Short-Cycling Can Hamper Boiler Efficiency

November 7, 2003
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Most contractors have had to deal with a short-cycling boiler at one time or another, but the short-cycling of boilers has become a hot topic in recent years. Manufacturers frequently encounter it when customers call with warranty complaints. The Radiant Panel Association's advanced training manual, Radiant Precision, covers the subject in some depth.

John Siegenthaler, the highly regarded radiant systems expert who has written extensively on the subject, made boiler short-cycling the subject of his presentation at the recent ISH Show in Las Vegas.

One manufacturer is now adding fuel to the debate by stating that short-cycling is a fuel hog, too. "We are seeing efficiency go down by at least 15 percent, and as much as 40 percent, specifically because of short-cycling," said Walt Rykowski, national sales manager for Patterson-Kelley division of Harsco Corp. (East Stroudsburg, Pa.). He claims that preventing short-cycling should be the single most important energy efficiency requirement in both new and existing systems.

Gauging The Effects

There is no industry standard for calculating the energy effects of short-cycling. There is, however, a long-standing, though unpublicized, recognition of its importance among industry leaders going back at least 50 years.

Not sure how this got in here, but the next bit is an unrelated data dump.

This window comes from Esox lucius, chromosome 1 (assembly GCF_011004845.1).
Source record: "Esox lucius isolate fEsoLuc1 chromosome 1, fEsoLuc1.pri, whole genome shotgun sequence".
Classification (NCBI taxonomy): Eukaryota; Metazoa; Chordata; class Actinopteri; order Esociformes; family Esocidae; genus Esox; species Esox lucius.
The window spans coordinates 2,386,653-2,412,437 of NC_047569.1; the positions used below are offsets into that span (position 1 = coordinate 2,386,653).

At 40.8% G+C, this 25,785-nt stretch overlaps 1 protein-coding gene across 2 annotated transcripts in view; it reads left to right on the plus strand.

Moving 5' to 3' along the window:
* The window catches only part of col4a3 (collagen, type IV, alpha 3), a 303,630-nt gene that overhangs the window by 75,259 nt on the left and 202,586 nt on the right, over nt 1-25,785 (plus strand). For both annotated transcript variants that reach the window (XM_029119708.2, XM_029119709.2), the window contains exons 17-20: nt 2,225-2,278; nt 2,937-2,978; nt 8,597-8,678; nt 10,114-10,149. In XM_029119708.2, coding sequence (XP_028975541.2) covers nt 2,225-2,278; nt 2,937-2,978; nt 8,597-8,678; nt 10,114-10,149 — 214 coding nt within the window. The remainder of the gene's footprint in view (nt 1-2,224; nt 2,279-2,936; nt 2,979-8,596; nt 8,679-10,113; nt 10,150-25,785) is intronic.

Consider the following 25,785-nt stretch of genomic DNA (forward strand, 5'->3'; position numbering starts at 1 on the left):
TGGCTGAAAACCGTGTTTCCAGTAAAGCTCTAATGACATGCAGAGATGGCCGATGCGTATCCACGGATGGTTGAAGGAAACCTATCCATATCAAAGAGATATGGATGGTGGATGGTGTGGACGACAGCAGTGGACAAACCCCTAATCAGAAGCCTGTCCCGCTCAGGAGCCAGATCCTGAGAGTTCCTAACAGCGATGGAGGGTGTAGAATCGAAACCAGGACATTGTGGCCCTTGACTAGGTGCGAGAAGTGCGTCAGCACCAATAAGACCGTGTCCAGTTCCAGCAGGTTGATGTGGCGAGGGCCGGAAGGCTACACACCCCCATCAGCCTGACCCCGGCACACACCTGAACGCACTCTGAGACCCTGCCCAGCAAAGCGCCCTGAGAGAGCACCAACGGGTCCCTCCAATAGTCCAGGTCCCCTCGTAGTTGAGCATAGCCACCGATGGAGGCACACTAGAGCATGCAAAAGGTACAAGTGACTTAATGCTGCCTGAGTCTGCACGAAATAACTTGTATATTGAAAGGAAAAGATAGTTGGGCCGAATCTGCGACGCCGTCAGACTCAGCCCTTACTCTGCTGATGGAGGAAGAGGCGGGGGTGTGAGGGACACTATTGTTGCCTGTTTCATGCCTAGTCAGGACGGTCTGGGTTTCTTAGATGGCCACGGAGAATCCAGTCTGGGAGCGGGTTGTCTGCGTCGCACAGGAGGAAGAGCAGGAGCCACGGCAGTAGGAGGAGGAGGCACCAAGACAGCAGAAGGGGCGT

Gus Rehm, the late chief engineer of the Watertube Division of Cleaver-Brooks, indicated that the efficiency of a short-cycling boiler was at least 15 percentage points less than the lowest efficiency achieved at low fire. Cleaver-Brooks' hot water system design manual, now several decades old, has always included what the company called an "oversized header design" (functionally equivalent to a buffer tank) for use in systems where short-cycling was a possibility.

Five years ago, Mark Evans, a recognized boiler room expert and president of Minneapolis- based Blesi-Evans Co., developed a computer model of cycle efficiency, which confirmed that the energy effects of short-cycling can be reliably estimated.

Patterson-Kelley has recently completed development of a boiler room energy analysis software program that, among its other capabilities, calculates cycle and run time effects on fuel use. Here, too, the prevention of short-cycling can be seen to have a dramatic effect on boiler fuel consumption.